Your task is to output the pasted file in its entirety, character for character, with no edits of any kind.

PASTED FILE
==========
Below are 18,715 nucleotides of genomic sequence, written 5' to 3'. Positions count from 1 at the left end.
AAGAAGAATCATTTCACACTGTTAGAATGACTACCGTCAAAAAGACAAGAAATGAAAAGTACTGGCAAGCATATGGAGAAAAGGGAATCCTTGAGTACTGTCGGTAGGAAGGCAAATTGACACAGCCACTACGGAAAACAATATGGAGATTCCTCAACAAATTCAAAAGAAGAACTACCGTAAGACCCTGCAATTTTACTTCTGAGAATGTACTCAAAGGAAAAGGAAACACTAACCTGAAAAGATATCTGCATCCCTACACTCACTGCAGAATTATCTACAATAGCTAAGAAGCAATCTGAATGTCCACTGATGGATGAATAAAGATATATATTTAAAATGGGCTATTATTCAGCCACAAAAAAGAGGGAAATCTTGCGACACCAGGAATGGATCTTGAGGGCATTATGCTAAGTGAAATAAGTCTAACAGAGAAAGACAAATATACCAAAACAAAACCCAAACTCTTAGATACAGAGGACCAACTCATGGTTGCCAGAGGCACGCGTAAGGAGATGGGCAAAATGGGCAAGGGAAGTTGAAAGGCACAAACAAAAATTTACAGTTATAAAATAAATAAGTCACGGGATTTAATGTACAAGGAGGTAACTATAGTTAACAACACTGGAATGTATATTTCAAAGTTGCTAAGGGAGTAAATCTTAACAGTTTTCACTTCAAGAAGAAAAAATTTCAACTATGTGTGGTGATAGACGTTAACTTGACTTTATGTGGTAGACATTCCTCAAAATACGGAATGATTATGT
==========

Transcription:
Below are 18,715 nucleotides of genomic sequence, written 5' to 3'. Positions count from 1 at the left end.
AAGAAGAATCATTTCACACTGTTAGAATGACTACCGTCAAAAAGACAAGAAATGAAAAGTACTGGCAAGCATATGGAGAAAAGGGAATCCTTGAGTACTGTCGGTAGGAAGGCAAATTGACACAGCCACTACGGAAAACAATATGGAGATTCCTCAACAAATTCAAAAGAAGAACTACCGTAAGACCCTGCAATTTTACTTCTGAGAATGTACTCAAAGGAAAAGGAAACACTAACCTGAAAAGATATCTGCATCCCTACACTCACTGCAGAATTATCTACAATAGCTAAGAAGCAATCTGAATGTCCACTGATGGATGAATAAAGATATATATTTAAAATGGGCTATTATTCAGCCACAAAAAAGAGGGAAATCTTGCGACACCAGGAATGGATCTTGAGGGCATTATGCTAAGTGAAATAAGTCTAACAGAGAAAGACAAATATACCAAAACAAAACCCAAACTCTTAGATACAGAGGACCAACTCATGGTTGCCAGAGGCACGCGTAAGGAGATGGGCAAAATGGGCAAGGGAAGTTGAAAGGCACAAACAAAAATTTACAGTTATAAAATAAATAAGTCACGGGATTTAATGTACAAGGAGGTAACTATAGTTAACAACACTGGAATGTATATTTCAAAGTTGCTAAGGGAGTAAATCTTAACAGTTTTCACTTCAAGAAGAAAAAATTTCAACTATGTGTGGTGATAGACGTTAACTTGACTTTATGTGGTAGACATTCCTCAAAATACGGAATGATTATGT